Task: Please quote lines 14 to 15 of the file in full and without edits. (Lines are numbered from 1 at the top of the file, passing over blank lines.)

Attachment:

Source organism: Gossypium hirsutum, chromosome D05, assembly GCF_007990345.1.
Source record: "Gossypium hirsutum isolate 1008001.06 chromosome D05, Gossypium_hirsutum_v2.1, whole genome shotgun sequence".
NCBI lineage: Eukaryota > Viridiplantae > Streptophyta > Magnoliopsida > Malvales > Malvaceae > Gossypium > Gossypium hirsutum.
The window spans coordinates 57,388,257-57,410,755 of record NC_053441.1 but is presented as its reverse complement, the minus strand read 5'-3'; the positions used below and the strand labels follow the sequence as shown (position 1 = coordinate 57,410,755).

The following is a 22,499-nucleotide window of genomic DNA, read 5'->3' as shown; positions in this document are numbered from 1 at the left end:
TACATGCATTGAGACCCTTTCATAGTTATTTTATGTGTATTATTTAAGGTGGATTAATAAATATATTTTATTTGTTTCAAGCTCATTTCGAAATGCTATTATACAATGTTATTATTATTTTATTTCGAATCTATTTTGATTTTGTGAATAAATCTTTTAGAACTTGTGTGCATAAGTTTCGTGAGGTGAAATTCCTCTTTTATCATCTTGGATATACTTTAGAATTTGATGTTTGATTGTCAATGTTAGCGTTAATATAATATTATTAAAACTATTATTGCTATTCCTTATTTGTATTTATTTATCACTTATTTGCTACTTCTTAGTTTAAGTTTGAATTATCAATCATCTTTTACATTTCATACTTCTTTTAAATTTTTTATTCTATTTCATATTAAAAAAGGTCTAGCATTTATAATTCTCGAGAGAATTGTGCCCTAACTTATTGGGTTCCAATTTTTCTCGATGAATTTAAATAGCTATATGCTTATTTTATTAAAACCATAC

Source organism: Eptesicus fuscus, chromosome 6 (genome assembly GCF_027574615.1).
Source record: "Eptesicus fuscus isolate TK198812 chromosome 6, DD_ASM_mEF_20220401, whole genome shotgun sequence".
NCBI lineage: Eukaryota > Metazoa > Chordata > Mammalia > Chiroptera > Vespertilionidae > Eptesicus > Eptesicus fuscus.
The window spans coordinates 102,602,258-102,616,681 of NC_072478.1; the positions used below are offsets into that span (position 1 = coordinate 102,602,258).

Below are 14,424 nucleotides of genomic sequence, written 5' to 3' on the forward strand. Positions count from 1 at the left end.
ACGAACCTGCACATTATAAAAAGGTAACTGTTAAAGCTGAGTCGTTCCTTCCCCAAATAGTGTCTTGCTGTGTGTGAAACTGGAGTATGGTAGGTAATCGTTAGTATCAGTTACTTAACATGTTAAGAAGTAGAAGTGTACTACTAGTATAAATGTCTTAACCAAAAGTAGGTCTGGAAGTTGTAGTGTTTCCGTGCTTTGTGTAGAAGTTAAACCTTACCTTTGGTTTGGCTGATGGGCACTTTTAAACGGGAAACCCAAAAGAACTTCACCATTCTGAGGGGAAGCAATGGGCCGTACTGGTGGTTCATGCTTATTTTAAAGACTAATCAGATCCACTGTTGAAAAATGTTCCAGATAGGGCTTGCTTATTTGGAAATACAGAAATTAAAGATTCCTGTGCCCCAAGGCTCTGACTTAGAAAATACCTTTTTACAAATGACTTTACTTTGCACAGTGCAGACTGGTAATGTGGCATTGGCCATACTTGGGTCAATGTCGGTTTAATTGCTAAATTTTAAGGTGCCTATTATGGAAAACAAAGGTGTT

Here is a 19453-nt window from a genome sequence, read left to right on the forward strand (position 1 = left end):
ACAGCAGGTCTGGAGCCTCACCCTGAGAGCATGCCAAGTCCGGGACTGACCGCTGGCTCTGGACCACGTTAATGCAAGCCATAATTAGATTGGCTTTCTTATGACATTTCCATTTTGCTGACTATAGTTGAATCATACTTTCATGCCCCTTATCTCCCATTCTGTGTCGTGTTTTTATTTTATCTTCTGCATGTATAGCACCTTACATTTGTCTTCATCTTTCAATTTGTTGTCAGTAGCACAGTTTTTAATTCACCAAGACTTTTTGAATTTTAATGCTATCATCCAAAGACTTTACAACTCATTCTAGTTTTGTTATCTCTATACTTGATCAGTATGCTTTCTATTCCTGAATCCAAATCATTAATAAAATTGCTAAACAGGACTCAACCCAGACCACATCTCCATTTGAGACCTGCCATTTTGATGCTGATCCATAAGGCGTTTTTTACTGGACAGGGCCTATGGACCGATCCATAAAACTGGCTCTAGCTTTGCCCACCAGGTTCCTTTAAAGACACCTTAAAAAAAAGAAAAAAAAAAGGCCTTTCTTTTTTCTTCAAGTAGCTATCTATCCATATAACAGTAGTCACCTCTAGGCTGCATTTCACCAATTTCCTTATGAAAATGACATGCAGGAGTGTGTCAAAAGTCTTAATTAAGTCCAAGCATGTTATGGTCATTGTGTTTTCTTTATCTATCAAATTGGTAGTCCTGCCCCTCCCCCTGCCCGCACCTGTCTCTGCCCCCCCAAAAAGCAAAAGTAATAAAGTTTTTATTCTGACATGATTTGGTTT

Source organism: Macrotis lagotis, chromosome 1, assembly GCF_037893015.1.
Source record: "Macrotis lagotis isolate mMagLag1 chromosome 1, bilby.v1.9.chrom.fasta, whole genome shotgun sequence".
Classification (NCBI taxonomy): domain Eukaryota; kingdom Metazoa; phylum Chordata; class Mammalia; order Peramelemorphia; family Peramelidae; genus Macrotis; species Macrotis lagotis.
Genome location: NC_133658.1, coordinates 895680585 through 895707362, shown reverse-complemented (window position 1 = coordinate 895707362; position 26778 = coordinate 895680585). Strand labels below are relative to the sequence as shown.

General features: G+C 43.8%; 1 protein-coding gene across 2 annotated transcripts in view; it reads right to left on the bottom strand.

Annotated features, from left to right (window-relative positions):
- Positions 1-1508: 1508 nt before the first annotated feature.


ACAGCAGGTCTGGAGCCTCACCCTGAGAGCATGCCAAGTCCGGGACTGACCGCTGGCTCTGGACCACGTTAATGCAAGCCATAATTAGATTGGCTTTCTTATGACATTTCCATTTTGCTGACTATAGTTGAATCATACTTTCATGCCCCTTATCTCCCATTCTGTGTCGTGTTTTTATTTTATCTTCTGCATGTATAGCACCTTACATTTGTCTTCATCTTTCAATTTGTTGTCAGTAGCACAGTTTTTAATTCACCAAGACTTTTTGAATTTTAATGCTATCATCCAAAGACTTTACAACTCATTCTAGTTTTGTTATCTCTATACTTGATCAGTATGCTTTCTATTCCTGAATCCAAATCATTAATAAAATTGCTAAACAGGACTCAACCCAGACCACATCTCCATTTGAGACCTGCCATTTTGATGCTGATCCATAAGGCGTTTTTTACTGGACAGGGCCTATGGACCGATCCATAAAACTGGCTCTAGCTTTGCCCACCAGGTTCCTTTAAAGACACCTTAAAAAAAAGAAAAAAAAAAGGCCTTTCTTTTTTCTTCAAGTAGCTATCTATCCATATAACAGTAGTCACCTCTAGGCTGCATTTCACCAATTTCCTTATGAAAATGACATGCAGGAGTGTGTCAAAAGTCTTAATTAAGTCCAAGCATGTTATGGTCATTGTGTTTTCTTTATCTATCAAATTGGTAGTCCTGCCCCTCCCCCTGCCCGCACCTGTCTCTGCCCCCCCAAAAAGCAAAAGTAATAAAGTTTTTATTCTGACATGATTTGGTTT

Source organism: Macrotis lagotis, chromosome 1, assembly GCF_037893015.1.